by Mike Scigliano
There’s a point in every comicon production process where things get real. The utter insanity of what you have undertaken becomes concrete. Booking your first exhibitor is a great high. Each subsequent booking continues that awesome feeling of things going well. That is until you get your first email or phone call from an attendee. Once that happens there is NO going back. The cat’s out of the bag so to speak. It’s at that point that you come to the realization that what you’ve been working so hard on for the last few months is now out there for public consumption. It was a very surreal moment for Martha, Phil and I for sure.
At that point you shift your thoughts to what exactly it is that you are providing an attendee. Some comicons struggle with this. Others know the second they sign their exhibit hall contract. Simply put, it is Show Management’s job to provide the best experience possible. That’s right. You’re not just selling a ticket to a comicon; you are selling an entire experience. Fans can get news about comics, movies, games and much more instantaneously on the internet any time of the day. They can pick up the newest issue of most comics while sitting on a bus or train. They can find that one silver age back issue they need to complete a run on eBay. I could go on, but I suspect you get the picture I’m painting here. Bottom line is that people, fans, go to comicons because they WANT to, not because they NEED to. They WANT to be around other fans enjoying themselves. They WANT to have a great experience and be part of something that cannot be duplicated anywhere else. What makes providing this experience complicated is the fact that each attendee’s expectations are going to be as unique as the attendees themselves.
Armed with this knowledge it’s your job to go about building a comicon that will provide your attendees with that desired experience. It’s actually not as tough as you may think. Remember a few weeks ago when I said to do your job right in building a comicon you need to love your job? This is where that passion and dedication shines through. I can’t tell you how many hours the Long Beach Comic & Horror Con team has logged working to this end. Virtually every decision we make comes back to one thing—how will this enhance the experience we are creating? Think of Show Management as a curator of sorts. It’s your job to bring together different aspects of what makes a comicon a great experience and then present that to your attendees.
Artist Alley at Long Beach Comic & Horror Con is one of my favorite places to be all weekend. Every year I walk over forty miles from the first time I walk into the building until the last step out the door. I’ll be honest — I am probably being conservative. I keep moving. I keep an eye on everything. But I always end up back in Artist Alley. I love seeing that fan meet his or her favorite comic book creator. Artist Alley at LBCHC is full of professionals and up and comers alike. It’s just as much fun to thumb through sketchbooks by well-known talents as it is someone I have never heard of before. Frankly, those tend to be the ones I bring home more of, and there’s not a chance that can happen anywhere but in Artist Alley.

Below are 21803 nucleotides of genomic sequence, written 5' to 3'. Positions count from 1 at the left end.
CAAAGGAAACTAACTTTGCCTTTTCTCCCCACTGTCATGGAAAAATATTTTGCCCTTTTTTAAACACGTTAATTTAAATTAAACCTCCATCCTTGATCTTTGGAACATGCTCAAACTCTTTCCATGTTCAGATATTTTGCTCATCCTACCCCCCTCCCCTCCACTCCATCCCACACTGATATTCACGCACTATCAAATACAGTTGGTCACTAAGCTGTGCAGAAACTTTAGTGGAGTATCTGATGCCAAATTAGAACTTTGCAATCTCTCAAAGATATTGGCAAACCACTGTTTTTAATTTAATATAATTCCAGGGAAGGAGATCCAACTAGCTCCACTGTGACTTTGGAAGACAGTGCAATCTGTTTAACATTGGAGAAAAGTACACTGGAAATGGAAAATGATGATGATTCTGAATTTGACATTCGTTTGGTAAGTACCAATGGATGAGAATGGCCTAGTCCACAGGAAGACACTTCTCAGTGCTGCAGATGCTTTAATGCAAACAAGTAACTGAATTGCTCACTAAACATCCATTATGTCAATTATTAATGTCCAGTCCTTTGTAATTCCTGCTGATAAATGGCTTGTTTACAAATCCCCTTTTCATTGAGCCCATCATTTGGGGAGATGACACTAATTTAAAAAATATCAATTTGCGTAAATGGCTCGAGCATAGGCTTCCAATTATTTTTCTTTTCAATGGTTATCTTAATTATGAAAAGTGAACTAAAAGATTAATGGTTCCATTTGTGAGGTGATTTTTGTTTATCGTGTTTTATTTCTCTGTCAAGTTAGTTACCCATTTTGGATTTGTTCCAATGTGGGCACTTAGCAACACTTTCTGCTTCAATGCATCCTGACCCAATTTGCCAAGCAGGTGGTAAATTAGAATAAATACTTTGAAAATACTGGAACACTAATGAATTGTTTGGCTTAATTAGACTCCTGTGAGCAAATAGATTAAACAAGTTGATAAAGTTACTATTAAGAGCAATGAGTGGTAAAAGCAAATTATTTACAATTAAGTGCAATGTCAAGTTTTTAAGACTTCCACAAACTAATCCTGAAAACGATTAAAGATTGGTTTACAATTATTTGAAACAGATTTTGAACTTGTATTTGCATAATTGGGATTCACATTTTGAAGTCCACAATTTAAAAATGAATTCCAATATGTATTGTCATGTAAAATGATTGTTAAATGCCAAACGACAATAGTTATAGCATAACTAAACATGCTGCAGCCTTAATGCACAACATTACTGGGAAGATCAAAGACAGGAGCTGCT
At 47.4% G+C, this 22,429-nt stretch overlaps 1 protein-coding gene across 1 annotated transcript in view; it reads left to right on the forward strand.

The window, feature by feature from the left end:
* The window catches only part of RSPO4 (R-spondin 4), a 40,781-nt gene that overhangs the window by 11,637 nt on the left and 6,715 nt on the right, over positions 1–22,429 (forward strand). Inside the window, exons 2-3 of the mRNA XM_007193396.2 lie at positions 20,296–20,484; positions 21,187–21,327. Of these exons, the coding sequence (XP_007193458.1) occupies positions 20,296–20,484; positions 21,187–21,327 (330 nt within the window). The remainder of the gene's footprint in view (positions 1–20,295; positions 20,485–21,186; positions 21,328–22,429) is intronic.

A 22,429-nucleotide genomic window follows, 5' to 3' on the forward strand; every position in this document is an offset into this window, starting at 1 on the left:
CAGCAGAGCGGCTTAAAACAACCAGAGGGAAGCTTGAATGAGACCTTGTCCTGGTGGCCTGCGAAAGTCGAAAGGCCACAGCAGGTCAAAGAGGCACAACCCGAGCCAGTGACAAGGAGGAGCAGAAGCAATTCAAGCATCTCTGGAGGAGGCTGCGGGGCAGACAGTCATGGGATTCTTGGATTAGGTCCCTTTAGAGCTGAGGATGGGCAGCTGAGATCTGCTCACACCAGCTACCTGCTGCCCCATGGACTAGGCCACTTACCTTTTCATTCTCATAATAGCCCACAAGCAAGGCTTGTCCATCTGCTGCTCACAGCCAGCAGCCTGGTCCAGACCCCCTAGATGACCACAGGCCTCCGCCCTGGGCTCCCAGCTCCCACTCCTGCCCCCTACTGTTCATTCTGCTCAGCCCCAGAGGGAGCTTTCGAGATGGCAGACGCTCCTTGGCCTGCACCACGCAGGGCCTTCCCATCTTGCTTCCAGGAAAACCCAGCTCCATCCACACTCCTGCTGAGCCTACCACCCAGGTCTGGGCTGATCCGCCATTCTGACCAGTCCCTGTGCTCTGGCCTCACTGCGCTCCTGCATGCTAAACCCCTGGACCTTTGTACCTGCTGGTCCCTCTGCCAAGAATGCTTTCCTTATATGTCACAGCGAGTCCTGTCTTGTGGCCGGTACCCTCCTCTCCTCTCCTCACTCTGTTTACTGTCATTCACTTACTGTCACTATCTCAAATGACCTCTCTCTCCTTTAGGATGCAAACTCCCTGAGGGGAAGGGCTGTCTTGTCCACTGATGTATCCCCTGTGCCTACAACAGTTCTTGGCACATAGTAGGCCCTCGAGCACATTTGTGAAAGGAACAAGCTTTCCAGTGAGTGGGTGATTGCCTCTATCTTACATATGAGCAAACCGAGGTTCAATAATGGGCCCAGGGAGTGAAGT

The rest of the exhibit hall is full of publishers, studios, retailers, fan groups, and more. You’ve more than likely shopped at or browsed Amazon.com. The exhibit floor at a good comicon is like a live Amazon for comic fans. Comics, graphic novels, art, toys, games, movies, props, things you never knew you wanted but now can’t leave the hall without and so on. It’s all there. Even if the attendees can’t buy everything they want they sure had a great time looking at it all and wishing they could. And unlike browsing online, there’s just no substitute for actually holding that comic or print in your hands. Again, does this sound like an everyday occurrence?
LBCHC’s programming schedule includes panels and screenings that appeal to a wide variety of attendees. That’s by design of course. As I noted earlier, you can get your news on the web as it’s happening. But can you replicate the feeling of being in a panel room filled with fans like yourself listening to and sometimes being a part of a discussion by some of your favorite comic book creators? Not likely.
All these aspects add up to the overall experience an attendee has at your comicon. But you are not done just yet. One more key aspect is customer service. Every attendee that walks through that door deserves the absolute best customer service possible. Whether it’s getting an answer to a simple question or helping find their lost child. For that one weekend a year these people become your family in a sense. Treat them like you would treat your parents or children. They just paid you their hard earned money; they deserve it. Listen to what they have to say. Good and bad. You’d be amazed at how far great customer service can go to enhancing an attendee’s experience at your comicon. You want your attendees to go home and tell their family and friends about the great time they had. After all, you do want them to come back next year, right?
If you can do this right, mistakes and miscues can be forgiven and overlooked. Waiting a little too long on line to get in can be forgotten. A typo in the program guide can be chuckled at. It was one hell of a great experience so why worry about the little things? Just make sure you fix them for next year.
Heidi MacDonald is the founder and editor in chief of The Beat. In the past, she worked for Disney, DC Comics, Fox and Publishers Weekly. She can be heard regularly on the More To Come Podcast. She likes coffee, cats and noble struggle.